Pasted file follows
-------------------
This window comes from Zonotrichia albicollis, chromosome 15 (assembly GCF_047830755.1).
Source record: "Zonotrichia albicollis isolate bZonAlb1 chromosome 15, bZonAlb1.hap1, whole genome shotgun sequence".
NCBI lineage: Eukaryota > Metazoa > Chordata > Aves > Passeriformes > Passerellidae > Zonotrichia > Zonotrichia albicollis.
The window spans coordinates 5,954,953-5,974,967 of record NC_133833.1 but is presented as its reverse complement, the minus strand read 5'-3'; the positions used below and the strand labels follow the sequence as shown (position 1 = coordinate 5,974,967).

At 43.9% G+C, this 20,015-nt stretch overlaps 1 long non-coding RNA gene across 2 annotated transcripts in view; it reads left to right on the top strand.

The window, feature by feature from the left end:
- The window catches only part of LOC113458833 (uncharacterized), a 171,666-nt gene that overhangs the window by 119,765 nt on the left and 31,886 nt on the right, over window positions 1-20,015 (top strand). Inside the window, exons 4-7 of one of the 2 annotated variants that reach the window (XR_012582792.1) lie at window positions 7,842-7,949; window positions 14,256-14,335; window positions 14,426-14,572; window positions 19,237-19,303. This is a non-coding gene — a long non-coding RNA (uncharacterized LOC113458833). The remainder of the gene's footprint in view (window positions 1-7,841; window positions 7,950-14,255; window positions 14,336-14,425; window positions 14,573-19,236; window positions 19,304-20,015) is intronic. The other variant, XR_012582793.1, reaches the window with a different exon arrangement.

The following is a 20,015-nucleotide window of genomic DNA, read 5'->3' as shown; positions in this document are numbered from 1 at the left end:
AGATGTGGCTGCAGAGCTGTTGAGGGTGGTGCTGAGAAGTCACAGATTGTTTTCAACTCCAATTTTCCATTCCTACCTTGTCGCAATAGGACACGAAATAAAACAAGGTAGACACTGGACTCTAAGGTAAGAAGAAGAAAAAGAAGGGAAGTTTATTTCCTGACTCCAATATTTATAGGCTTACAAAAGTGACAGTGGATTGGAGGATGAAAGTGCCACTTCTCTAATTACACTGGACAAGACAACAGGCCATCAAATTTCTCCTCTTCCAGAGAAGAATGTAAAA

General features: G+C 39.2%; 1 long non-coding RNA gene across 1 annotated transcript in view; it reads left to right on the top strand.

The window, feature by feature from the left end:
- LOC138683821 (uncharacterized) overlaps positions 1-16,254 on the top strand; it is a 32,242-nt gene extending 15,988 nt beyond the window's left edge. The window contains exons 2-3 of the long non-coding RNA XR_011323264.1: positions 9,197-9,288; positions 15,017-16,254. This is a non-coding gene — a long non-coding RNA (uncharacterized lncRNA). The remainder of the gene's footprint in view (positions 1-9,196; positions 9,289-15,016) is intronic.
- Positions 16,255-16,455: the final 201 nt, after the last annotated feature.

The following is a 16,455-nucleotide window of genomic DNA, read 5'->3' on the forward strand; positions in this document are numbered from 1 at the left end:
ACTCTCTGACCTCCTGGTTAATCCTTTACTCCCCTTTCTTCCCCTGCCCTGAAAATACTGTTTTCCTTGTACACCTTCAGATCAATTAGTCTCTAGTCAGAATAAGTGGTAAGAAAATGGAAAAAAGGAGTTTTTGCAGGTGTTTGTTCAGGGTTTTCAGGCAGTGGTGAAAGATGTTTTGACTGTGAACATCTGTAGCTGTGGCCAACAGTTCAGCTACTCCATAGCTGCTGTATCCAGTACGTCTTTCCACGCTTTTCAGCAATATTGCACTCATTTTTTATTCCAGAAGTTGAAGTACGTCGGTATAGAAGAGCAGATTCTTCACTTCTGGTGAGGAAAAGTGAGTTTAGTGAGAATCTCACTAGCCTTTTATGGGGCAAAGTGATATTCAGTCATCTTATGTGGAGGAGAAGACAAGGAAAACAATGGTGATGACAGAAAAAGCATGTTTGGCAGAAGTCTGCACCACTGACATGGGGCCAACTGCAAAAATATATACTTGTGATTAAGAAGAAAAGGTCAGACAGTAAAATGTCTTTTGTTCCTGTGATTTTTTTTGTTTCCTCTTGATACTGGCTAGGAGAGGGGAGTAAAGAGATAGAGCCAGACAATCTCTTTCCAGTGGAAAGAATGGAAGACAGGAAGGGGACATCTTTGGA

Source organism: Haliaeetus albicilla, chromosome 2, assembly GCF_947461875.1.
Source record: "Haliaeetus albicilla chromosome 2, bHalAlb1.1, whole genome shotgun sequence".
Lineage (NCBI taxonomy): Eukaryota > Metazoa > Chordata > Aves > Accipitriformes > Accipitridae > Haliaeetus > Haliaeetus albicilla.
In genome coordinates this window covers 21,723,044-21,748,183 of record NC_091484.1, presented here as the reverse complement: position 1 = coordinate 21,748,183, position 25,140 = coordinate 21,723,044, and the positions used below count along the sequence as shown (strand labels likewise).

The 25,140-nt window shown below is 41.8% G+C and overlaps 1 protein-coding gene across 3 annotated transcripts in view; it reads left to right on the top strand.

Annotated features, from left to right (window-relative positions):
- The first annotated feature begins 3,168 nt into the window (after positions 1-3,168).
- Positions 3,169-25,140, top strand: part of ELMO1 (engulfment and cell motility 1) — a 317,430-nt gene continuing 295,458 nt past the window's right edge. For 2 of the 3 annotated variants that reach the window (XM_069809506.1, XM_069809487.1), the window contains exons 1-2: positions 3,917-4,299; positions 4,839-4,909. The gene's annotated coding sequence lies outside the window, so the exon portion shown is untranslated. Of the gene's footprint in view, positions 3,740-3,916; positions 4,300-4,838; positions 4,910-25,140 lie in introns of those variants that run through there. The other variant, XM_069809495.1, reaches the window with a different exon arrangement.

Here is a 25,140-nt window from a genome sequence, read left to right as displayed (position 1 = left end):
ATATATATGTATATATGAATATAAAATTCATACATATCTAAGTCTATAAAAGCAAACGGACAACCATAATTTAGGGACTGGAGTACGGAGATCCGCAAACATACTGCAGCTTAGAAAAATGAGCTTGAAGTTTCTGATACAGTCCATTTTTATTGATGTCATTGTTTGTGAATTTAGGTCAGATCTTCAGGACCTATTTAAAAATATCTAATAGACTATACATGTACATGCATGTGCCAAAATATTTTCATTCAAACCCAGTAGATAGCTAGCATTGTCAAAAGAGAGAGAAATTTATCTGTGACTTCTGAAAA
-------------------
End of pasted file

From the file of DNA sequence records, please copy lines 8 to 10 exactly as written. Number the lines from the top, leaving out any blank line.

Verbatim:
The following is a 20,015-nucleotide window of genomic DNA, read 5'->3' as shown; positions in this document are numbered from 1 at the left end:
AGATGTGGCTGCAGAGCTGTTGAGGGTGGTGCTGAGAAGTCACAGATTGTTTTCAACTCCAATTTTCCATTCCTACCTTGTCGCAATAGGACACGAAATAAAACAAGGTAGACACTGGACTCTAAGGTAAGAAGAAGAAAAAGAAGGGAAGTTTATTTCCTGACTCCAATATTTATAGGCTTACAAAAGTGACAGTGGATTGGAGGATGAAAGTGCCACTTCTCTAATTACACTGGACAAGACAACAGGCCATCAAATTTCTCCTCTTCCAGAGAAGAATGTAAAA

General features: G+C 39.2%; 1 long non-coding RNA gene across 1 annotated transcript in view; it reads left to right on the top strand.